When I first launched BioStor (an article finding tool built on the top of the (Biodiversity heritage Library) I wanted people to be able to edit metadata and add references, but also minimise the chances that junk would get added. As a quick and dirty deterrent I used reCAPTCHA, so anybody adding a reference or editing the metadata had to pass a CAPTHCA before their edits were accepted.
While reCAPTCHA does the trick, it can be tedious for somebody editing a lot of articles to have to pass a CAPTHCA every time they edit an article. Ed Baker of the International Commission on Zoological Nomenclature (ICZN) has a project to identify all the articles in the Bulletin of Zoological Nomenclature, and has been gently bugging me to add a login feature to BioStor. I played for a while with OpenID, but it occurred to me that Mendeley might be a more sensible strategy. Mendeley's API supports OAuth, a protocol where you can grant an application access to another application, but without giving away any passwords. It's used by Twitter and Facebook, among others. Indeed, a growing number of sites on the web are using Twitter and/or Facebook services to enable users to log in, rather than write their own code to support login, usernames, passwords, etc.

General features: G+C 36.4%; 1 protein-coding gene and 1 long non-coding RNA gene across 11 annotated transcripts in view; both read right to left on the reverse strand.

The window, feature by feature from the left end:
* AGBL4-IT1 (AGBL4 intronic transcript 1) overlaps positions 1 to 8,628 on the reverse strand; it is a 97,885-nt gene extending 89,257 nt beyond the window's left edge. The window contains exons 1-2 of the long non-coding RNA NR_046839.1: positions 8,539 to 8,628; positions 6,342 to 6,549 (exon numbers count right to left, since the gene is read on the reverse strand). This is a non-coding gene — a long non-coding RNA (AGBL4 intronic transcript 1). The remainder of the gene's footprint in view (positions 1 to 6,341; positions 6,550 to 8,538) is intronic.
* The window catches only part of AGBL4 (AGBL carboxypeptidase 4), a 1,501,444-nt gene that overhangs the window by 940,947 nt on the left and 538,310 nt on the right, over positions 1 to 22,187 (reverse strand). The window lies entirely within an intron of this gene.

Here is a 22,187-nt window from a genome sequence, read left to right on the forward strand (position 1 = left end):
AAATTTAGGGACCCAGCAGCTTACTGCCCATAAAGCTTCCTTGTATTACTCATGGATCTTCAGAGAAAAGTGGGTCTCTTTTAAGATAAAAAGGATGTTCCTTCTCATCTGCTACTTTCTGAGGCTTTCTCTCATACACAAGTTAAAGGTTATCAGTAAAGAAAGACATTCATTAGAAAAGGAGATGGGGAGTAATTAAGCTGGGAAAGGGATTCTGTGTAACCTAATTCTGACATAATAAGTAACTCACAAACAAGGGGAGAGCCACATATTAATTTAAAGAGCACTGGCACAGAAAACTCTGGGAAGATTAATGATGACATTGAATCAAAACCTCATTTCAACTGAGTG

In the case of BioStor, I've added a link to sign in via Mendeley. if you click on it you get taken to a page like this:
If you're happy for BioStor to connect to Mendeley, you click on Accept and BioStor won't bug you to fill in a CAPTCHA. Once Mendeley's API matures it would be nice to add features such as the ability to add a reference in BioStor straight to your Mendeley library (this is doable now, but the Mendeley API looses some key metadata such as page numbers).
But, thinking more broadly, Mendeley has an opportunity here to provide services similar to Facebook Connect. For example, instead of simply having buttons on web pages to bookmark papers, we could have buttons indicating how many people had added a paper to their library, and whether any of those people were in your contacts. We could extend this further an create something like Facebook's Open Graph Protocol, which supports the "Like" button. Or perhaps, we could have an app that integrates with Facebook and harvests your "Likes" that are papers.
Food for thought. Meantime, I hope users like Ed will find BioStor less tedious to use now that they can log in via Mendeley.